The most remote place that we've been so far is at the current limit of exploration in Cueva Cheve. When you get down to a distance of approximately 8 1/2 kilometers inside and at a depth of 1,360 meters, you're moving through river canyons, and you keep thinking that, well, this is just going to keep going down like this. But the problem is that caves are always quirky in terms of geology. All it takes is a slight counterfold in the limestone strata, and that river that was boiling is now static, placid, and leading you into tunnels that are completely waterfilled to the roof for substantial distances, before they usually rise back up into air-filled sections of cave. They used to refer to these places as terminal siphons. In fact, that's the name of a rock band I'm in, so you'll hear us touring someday.
So, you get down to a place like this and here you are, you're roughly 1,360 meters vertically down and 8 kilometers in. Everything down here is paid for preciously by the people who transported this down. You're living on ropes for days to get this here, so you have to be very careful about what you bring. At this point, those in the lead--in this case, trained cave divers--have this enormous pressure on them to perform. And I'm sure that everybody who's flown on a rocket knows this same feeling. Here's 50 or 100 people who have given of their time, of their lives, of their sweat for four months. That's not counting, by the way, in the case of many of these, that we have spent two to four months rehearsing with those same teams over the preceding one or two years. When you get to these places where the tunnels are full of water, now you're into another level of discipline where you have to be aware of the fact that, number one, you're going to be using portable life equipment--what astronauts refer to as PLSS [Portable Life Support System] units for EVA [extravehicular activity]. And that's the way I think of this. I think of this as EVA. And when you do that, you have to be thinking a couple of things. Number one is that anything can go wrong at any time, and so the best way to deal with this is to believe that this place is actively out to get you. When you think that way, you start making checklists ahead of time. In fact, we have them all laminated on waterproof paper. Not only before you go in, but after you come back out. It's the equivalent of pre-flight and post flight checklists.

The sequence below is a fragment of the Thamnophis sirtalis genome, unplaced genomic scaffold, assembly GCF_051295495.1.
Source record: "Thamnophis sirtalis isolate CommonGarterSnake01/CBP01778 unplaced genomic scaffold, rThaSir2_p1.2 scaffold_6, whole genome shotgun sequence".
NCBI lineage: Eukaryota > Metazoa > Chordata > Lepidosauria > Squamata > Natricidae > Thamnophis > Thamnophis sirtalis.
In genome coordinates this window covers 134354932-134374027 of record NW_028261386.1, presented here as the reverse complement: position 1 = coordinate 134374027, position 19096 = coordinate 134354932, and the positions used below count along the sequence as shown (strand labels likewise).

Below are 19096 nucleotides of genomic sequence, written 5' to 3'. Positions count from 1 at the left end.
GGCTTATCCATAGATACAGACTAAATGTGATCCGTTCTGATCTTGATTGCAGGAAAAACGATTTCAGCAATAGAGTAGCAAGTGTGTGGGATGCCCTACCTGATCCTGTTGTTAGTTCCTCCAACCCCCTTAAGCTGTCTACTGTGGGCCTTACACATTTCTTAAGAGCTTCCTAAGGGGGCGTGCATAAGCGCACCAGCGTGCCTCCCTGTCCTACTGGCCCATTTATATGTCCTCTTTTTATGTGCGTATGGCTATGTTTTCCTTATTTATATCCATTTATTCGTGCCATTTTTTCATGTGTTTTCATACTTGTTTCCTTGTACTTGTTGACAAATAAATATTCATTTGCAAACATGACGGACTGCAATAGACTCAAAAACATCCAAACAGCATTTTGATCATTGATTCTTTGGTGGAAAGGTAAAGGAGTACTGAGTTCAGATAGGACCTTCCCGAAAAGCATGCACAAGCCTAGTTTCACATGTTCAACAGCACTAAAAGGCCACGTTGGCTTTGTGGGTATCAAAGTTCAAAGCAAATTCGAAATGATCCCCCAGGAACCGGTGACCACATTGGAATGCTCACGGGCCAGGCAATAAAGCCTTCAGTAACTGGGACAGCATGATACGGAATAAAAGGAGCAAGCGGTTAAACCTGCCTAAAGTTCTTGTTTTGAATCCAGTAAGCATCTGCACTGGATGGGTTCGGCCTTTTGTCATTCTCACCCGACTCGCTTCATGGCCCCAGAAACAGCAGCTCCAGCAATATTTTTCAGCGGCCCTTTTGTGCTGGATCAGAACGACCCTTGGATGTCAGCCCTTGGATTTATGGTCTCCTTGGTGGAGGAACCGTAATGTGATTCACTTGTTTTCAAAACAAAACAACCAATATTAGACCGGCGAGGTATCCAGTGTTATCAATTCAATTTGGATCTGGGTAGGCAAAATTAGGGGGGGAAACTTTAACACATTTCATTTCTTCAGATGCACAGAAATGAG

But there's more to this. I'm going to say one thing here, and then I'll come back to another side of it. We've been talking about issues for reducing risk, one of them being making our equipment "bombproof." That's a bit tough when you look at the places that you have to go through to get these items or the equipment that these people have down here. And the other issue is redundancy. But before I get to that, there's this whole issue of peer pressure that is on you. You have to be ready at any second on one of these things that, if you get 50 feet inside this underwater tunnel and you don't like how you feel, you abort. That's a cardinal rule.
Somebody was asking me recently how many people do I know on expeditions that have died? And I really never thought much about it until I started adding it up. Over the last 18 years, I've lost 16 good friends. People that I've climbed with, worked with on expeditions, people who were very qualified.
The reason they're not here right now is because they went a little too far--they didn't abort when they should have, they didn't stop and say, "Wait a minute. There's a stack of things that are going wrong here." Nothing ever happens in one blow. Jim Lovell pointed that out this morning. But a string of little events occurs--you start going down there and you get tired. You get tired and you say, "Ah, I don't need to have this extra little piece of safety line here." And, "Oh, well, I don't need to check this other piece of equipment I have for descending a rope." Pretty soon, things start to add up, and you don't have that safety on there and when you sit down, one of those carabiners is unlocked and it comes unclipped, and there you are with 25 kilos hanging below you, and you're hanging on the rope by one hand. You know, that kind of stuff happens. So, you have to get religious in your discipline about how you deal with the technology. This is high technology exploration that's going on down here. More serious than a typical EVA mission outside the Shuttle.